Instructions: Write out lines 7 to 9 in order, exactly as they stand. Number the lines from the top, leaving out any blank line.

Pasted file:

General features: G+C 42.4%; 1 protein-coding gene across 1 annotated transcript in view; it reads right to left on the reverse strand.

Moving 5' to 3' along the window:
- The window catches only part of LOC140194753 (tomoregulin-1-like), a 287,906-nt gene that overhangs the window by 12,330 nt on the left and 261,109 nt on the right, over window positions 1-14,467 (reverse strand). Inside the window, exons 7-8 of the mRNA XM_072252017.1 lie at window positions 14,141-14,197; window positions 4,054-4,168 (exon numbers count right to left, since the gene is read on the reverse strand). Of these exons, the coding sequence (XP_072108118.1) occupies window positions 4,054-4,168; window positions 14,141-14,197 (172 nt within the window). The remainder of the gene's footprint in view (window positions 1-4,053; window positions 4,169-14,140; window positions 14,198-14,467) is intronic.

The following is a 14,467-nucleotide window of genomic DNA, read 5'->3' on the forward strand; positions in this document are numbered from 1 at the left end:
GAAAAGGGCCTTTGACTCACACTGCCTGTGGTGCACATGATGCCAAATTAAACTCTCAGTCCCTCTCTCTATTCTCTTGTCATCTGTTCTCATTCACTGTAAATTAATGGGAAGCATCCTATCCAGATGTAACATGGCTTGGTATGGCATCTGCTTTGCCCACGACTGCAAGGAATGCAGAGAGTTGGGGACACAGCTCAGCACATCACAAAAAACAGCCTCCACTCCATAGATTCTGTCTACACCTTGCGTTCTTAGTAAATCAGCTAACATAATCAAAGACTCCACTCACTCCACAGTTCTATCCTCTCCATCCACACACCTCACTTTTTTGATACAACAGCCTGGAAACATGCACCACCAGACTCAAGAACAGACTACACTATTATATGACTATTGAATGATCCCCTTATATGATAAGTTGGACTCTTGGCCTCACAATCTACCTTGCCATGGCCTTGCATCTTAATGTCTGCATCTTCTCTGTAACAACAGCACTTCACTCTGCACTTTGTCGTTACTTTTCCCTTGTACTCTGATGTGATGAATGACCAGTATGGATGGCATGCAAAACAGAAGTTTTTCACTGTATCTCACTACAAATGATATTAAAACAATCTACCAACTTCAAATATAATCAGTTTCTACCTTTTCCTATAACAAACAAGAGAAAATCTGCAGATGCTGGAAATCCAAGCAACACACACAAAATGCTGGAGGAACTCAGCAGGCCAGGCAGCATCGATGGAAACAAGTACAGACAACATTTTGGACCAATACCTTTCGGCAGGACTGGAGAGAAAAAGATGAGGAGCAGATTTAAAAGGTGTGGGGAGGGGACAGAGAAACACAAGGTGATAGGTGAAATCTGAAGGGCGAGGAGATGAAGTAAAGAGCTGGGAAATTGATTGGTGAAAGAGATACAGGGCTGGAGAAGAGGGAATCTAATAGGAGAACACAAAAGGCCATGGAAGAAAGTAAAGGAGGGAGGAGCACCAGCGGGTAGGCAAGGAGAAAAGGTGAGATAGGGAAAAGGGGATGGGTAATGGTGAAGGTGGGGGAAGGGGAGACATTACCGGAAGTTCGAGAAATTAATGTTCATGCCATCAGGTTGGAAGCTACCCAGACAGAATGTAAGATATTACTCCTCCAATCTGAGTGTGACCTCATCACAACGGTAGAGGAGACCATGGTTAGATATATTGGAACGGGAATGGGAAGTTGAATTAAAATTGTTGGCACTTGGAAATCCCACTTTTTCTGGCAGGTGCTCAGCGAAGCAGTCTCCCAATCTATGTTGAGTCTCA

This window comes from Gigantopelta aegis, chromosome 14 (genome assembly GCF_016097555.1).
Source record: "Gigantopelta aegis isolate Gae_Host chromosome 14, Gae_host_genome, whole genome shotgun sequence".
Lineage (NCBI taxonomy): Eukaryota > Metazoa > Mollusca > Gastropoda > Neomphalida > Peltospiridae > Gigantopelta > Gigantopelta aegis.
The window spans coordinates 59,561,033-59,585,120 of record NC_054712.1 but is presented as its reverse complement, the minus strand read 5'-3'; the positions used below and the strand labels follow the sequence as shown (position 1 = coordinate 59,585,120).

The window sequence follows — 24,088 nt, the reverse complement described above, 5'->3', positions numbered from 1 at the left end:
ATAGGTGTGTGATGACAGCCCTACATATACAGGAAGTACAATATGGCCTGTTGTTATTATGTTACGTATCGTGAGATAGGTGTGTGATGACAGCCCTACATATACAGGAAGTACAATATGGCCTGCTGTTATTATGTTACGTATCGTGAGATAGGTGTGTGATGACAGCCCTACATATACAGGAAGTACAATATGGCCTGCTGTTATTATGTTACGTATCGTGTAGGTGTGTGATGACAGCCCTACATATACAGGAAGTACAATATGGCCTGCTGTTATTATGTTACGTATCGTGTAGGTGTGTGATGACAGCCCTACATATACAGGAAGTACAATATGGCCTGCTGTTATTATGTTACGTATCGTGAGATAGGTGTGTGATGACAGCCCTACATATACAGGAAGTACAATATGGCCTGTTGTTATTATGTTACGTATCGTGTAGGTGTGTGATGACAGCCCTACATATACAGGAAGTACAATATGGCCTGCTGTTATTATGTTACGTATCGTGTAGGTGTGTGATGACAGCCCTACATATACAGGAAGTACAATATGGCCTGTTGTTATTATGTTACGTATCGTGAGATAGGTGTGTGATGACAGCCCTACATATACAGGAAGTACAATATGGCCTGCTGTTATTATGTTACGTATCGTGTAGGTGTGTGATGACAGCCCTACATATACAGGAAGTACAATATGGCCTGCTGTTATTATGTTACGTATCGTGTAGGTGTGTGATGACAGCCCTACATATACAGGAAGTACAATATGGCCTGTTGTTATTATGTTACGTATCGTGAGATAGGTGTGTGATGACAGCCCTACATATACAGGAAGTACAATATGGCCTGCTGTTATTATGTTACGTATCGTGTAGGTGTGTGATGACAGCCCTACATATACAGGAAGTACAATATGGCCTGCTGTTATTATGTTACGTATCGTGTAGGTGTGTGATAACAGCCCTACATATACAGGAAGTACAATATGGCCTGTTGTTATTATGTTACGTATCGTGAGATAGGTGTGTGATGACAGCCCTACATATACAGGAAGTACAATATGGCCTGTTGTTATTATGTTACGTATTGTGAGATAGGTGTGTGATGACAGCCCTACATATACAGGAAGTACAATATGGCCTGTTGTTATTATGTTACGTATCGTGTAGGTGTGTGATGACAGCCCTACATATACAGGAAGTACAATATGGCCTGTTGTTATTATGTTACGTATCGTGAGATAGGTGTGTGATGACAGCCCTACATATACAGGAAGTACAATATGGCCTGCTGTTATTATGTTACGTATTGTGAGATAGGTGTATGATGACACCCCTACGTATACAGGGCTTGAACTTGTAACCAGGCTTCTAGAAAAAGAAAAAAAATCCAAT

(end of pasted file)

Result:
Source record: "Gigantopelta aegis isolate Gae_Host chromosome 14, Gae_host_genome, whole genome shotgun sequence".
Lineage (NCBI taxonomy): Eukaryota > Metazoa > Mollusca > Gastropoda > Neomphalida > Peltospiridae > Gigantopelta > Gigantopelta aegis.
The window spans coordinates 59,561,033-59,585,120 of record NC_054712.1 but is presented as its reverse complement, the minus strand read 5'-3'; the positions used below and the strand labels follow the sequence as shown (position 1 = coordinate 59,585,120).